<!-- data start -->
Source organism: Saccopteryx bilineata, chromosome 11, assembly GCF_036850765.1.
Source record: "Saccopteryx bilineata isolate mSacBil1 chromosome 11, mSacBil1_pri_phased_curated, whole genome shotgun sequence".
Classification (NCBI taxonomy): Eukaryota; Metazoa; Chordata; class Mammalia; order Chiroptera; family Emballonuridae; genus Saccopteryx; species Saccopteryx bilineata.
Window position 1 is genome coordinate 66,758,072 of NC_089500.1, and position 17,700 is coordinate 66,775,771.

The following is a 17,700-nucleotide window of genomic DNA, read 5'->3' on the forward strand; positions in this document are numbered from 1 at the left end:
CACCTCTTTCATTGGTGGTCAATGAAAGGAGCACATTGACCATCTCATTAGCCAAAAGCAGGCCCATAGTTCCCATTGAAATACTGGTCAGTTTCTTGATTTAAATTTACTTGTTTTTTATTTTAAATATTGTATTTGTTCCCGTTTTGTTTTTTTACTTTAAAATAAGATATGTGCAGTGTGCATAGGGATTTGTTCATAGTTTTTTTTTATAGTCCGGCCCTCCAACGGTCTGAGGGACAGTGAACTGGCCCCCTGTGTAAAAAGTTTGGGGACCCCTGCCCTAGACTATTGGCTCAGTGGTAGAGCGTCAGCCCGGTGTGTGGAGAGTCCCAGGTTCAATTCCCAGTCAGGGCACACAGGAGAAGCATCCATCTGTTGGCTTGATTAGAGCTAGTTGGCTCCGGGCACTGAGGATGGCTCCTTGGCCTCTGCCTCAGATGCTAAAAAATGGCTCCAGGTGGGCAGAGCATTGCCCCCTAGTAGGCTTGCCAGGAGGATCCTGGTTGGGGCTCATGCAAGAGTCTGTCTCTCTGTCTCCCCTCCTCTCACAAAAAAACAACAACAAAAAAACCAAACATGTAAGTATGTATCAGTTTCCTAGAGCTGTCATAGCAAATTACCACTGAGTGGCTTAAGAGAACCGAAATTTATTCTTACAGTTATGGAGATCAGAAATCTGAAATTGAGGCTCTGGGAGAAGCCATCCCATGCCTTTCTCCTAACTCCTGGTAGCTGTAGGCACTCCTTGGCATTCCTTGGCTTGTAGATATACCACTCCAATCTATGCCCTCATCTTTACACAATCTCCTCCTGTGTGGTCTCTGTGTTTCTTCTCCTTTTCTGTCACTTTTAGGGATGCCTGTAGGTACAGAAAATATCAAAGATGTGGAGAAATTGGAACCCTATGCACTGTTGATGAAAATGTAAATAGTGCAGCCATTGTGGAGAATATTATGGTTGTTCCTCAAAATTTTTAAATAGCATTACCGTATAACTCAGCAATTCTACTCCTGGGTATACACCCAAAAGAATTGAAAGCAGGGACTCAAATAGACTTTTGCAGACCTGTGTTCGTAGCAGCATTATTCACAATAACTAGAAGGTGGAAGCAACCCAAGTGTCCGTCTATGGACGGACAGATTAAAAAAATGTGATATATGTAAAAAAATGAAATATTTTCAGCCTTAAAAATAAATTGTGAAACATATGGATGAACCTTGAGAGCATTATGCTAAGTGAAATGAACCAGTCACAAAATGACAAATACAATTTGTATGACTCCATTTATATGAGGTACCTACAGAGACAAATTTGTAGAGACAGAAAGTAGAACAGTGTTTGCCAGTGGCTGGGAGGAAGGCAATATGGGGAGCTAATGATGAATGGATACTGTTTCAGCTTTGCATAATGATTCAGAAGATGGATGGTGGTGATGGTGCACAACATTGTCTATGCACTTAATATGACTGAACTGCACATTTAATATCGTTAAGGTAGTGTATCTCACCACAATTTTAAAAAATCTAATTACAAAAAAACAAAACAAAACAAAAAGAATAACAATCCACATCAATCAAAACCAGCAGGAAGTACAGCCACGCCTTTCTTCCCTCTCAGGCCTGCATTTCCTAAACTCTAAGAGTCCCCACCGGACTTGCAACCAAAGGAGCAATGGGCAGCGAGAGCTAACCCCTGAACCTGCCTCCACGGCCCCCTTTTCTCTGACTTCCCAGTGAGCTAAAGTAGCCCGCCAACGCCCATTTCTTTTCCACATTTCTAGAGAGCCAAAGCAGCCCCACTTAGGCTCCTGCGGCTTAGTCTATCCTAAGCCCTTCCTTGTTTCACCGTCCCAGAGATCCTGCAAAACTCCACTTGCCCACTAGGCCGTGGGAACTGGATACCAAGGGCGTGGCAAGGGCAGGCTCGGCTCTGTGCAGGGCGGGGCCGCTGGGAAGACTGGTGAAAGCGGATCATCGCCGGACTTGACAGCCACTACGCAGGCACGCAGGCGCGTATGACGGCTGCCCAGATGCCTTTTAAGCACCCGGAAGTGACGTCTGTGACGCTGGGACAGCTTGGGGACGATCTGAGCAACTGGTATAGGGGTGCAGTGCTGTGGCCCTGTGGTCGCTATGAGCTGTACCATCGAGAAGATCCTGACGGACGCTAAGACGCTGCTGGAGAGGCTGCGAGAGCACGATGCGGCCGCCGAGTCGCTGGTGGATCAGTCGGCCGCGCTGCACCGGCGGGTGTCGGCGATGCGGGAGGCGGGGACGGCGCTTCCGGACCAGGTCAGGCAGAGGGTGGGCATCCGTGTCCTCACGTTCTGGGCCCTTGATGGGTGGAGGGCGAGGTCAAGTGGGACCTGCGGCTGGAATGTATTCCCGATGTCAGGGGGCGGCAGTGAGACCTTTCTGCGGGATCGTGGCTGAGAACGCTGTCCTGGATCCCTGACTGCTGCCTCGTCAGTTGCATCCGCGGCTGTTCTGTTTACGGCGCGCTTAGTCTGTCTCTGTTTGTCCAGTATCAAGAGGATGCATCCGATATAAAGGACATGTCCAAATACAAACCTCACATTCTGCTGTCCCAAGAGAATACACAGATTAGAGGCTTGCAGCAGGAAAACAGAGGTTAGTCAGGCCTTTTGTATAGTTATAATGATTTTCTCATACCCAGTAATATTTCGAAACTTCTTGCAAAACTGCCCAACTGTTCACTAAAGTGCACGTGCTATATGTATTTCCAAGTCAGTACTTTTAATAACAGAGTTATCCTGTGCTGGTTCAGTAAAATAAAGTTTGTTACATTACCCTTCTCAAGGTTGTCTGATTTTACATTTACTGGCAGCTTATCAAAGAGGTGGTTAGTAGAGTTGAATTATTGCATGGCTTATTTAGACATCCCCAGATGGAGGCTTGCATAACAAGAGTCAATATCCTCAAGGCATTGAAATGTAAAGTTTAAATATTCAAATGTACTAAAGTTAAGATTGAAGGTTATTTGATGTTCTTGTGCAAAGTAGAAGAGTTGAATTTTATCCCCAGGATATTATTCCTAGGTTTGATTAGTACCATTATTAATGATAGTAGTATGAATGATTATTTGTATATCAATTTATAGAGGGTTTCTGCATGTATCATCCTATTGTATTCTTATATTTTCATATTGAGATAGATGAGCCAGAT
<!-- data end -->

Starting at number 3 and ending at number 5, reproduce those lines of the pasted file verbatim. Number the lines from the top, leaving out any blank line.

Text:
Classification (NCBI taxonomy): Eukaryota; Metazoa; Chordata; class Mammalia; order Chiroptera; family Emballonuridae; genus Saccopteryx; species Saccopteryx bilineata.
Window position 1 is genome coordinate 66,758,072 of NC_089500.1, and position 17,700 is coordinate 66,775,771.

The following is a 17,700-nucleotide window of genomic DNA, read 5'->3' on the forward strand; positions in this document are numbered from 1 at the left end: